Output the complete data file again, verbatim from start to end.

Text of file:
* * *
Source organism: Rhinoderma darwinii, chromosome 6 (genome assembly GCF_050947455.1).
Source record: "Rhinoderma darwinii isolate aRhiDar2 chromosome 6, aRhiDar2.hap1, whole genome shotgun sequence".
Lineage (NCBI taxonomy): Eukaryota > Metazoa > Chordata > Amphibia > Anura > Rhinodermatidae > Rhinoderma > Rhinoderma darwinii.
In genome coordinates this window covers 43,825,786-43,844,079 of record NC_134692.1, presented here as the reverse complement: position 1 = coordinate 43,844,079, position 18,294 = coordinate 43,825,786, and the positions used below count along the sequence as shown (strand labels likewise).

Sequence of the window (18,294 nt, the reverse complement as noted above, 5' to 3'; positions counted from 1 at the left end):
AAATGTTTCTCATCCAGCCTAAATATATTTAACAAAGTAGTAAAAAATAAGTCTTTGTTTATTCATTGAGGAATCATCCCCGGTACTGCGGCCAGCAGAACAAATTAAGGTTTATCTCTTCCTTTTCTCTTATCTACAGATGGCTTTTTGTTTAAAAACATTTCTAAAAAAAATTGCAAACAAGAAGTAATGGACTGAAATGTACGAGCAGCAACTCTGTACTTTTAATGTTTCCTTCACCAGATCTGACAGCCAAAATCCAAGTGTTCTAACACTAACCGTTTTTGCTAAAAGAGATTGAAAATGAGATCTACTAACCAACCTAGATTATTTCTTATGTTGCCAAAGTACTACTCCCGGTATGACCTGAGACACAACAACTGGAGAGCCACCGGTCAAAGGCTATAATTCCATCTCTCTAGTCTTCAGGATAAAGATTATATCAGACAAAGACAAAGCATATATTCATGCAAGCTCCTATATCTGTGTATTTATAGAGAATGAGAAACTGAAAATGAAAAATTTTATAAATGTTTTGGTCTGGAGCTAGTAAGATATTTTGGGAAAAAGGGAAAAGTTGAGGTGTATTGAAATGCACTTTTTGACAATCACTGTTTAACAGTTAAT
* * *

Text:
Source organism: Rhinoderma darwinii, chromosome 6 (genome assembly GCF_050947455.1).
Source record: "Rhinoderma darwinii isolate aRhiDar2 chromosome 6, aRhiDar2.hap1, whole genome shotgun sequence".
Lineage (NCBI taxonomy): Eukaryota > Metazoa > Chordata > Amphibia > Anura > Rhinodermatidae > Rhinoderma > Rhinoderma darwinii.
In genome coordinates this window covers 43,825,786-43,844,079 of record NC_134692.1, presented here as the reverse complement: position 1 = coordinate 43,844,079, position 18,294 = coordinate 43,825,786, and the positions used below count along the sequence as shown (strand labels likewise).

Sequence of the window (18,294 nt, the reverse complement as noted above, 5' to 3'; positions counted from 1 at the left end):
AAATGTTTCTCATCCAGCCTAAATATATTTAACAAAGTAGTAAAAAATAAGTCTTTGTTTATTCATTGAGGAATCATCCCCGGTACTGCGGCCAGCAGAACAAATTAAGGTTTATCTCTTCCTTTTCTCTTATCTACAGATGGCTTTTTGTTTAAAAACATTTCTAAAAAAAATTGCAAACAAGAAGTAATGGACTGAAATGTACGAGCAGCAACTCTGTACTTTTAATGTTTCCTTCACCAGATCTGACAGCCAAAATCCAAGTGTTCTAACACTAACCGTTTTTGCTAAAAGAGATTGAAAATGAGATCTACTAACCAACCTAGATTATTTCTTATGTTGCCAAAGTACTACTCCCGGTATGACCTGAGACACAACAACTGGAGAGCCACCGGTCAAAGGCTATAATTCCATCTCTCTAGTCTTCAGGATAAAGATTATATCAGACAAAGACAAAGCATATATTCATGCAAGCTCCTATATCTGTGTATTTATAGAGAATGAGAAACTGAAAATGAAAAATTTTATAAATGTTTTGGTCTGGAGCTAGTAAGATATTTTGGGAAAAAGGGAAAAGTTGAGGTGTATTGAAATGCACTTTTTGACAATCACTGTTTAACAGTTAAT